In today’s culture of instant gratification, it isn’t at all surprising that some companies look for ways to make money off of the consumer by convincing them that they have a product that is cheaper, easier, and better, even though it isn’t any of these things. They charge substantially more money for products that contain a relatively cheap substance; water.
Two of the best examples at first don’t seem related at all; laundry detergent and canned pet food.
Canned cat and dog food is simply dry cat and dog food with water added. The additional price that people pay for the added water is substantial. Consider that a bag of dry cat food weighing 20 pounds might cost around $10. A case of 24 cans of the same brand of cat food will often cost about $12. The cans are 5.5-ounce cans and the cans can contain over 25% water. Even if a person doesn’t make their own cat food and simply adds water to dry cat food, the $10 bag of dry food is equivalent to five or six cases of canned food.
That means that the consumer is paying much more for less pet food. Since the pet food companies are no doubt making money on the dry food, to begin with, the over 600% markup is almost pure profit, minus the cost of the water and the cans. That is a pretty sweet deal for the companies that produce the stuff, as long as they can convince people that the product is cheaper, easier, and better, even though it isn’t. Considering the hundreds of thousands of cans of canned cat and dog food that are sold annually in the US alone, it is clear that the companies have been successful in convincing the public that the canned food is somehow better.
The same thing happens with laundry detergent. All the best-selling brands of laundry detergent contain mostly filler. The filler can be anything from ground peanut shells to ground up wood. A lot of what is left doesn’t do anything to clean clothes, so only a very small percentage of the detergent in the package actually does any cleaning.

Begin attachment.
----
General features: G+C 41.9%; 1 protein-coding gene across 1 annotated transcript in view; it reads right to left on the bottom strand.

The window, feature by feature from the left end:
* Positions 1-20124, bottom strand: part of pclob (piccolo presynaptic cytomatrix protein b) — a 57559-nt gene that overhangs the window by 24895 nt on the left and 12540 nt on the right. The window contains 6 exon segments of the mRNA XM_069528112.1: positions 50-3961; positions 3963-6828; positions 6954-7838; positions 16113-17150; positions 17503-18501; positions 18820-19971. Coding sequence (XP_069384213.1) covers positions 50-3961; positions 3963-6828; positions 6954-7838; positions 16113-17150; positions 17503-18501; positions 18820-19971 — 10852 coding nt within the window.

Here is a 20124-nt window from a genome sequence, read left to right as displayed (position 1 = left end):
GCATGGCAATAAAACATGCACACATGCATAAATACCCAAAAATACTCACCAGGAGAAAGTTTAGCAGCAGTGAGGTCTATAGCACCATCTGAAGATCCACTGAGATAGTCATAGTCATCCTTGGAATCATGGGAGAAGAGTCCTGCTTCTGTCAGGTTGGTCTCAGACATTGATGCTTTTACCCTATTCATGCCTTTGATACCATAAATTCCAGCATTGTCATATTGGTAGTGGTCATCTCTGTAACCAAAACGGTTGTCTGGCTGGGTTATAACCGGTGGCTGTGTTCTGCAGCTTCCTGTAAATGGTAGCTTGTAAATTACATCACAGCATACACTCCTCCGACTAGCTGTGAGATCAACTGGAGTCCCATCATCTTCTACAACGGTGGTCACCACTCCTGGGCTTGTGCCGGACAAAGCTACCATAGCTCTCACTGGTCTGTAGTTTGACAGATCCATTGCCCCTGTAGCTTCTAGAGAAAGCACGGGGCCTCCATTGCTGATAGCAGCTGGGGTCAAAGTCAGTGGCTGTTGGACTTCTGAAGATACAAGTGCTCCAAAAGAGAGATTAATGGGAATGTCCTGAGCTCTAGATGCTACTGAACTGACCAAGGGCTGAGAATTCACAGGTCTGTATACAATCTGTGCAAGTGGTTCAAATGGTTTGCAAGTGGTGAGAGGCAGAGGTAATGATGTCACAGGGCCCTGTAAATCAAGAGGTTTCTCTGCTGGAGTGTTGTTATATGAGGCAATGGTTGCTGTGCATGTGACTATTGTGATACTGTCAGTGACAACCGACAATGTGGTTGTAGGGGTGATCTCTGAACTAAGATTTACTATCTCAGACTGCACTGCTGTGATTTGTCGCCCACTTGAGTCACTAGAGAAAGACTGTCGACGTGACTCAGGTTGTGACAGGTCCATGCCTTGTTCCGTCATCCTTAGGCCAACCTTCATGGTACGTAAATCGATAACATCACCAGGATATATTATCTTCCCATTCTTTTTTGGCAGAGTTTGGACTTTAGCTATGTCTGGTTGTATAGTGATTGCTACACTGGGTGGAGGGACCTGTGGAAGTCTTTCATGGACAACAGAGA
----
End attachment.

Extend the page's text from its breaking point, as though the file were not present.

For this, consumers often pay between $10-15 for a 6-pound box.
The same company might sell three quarts of liquid laundry detergent for about the same price. It might seem like the better deal, but again the only difference in ingredients is that the liquid laundry detergent contains water and sometimes fragrance. Due to the amount of water it contains, a consumer gets much less detergent for the same price. The company is already making a great deal on the dry detergent that contains very little in the way of cleaning agents and they make a great deal more by adding water and convincing the customer that the result is cheaper, easier, and better, though it really isn’t.
A person could do the same thing by mixing dry detergent with water, but most people don’t think about it. They could save even more money by simply making their own real detergent by combining equal amounts of washing soda and borax and using just two tablespoons of the powder per load of clothing.
The point is that many companies make a great deal of money, literally at the expense of the consumer, by simply adding water to a product they also sell in dry form. They are successful in convincing the buyer that the result is cheaper, faster, better, or easier, though it very honestly isn’t. People pay the money in large part because they don’t even think about the ploy that is being used to get them to pay more for less.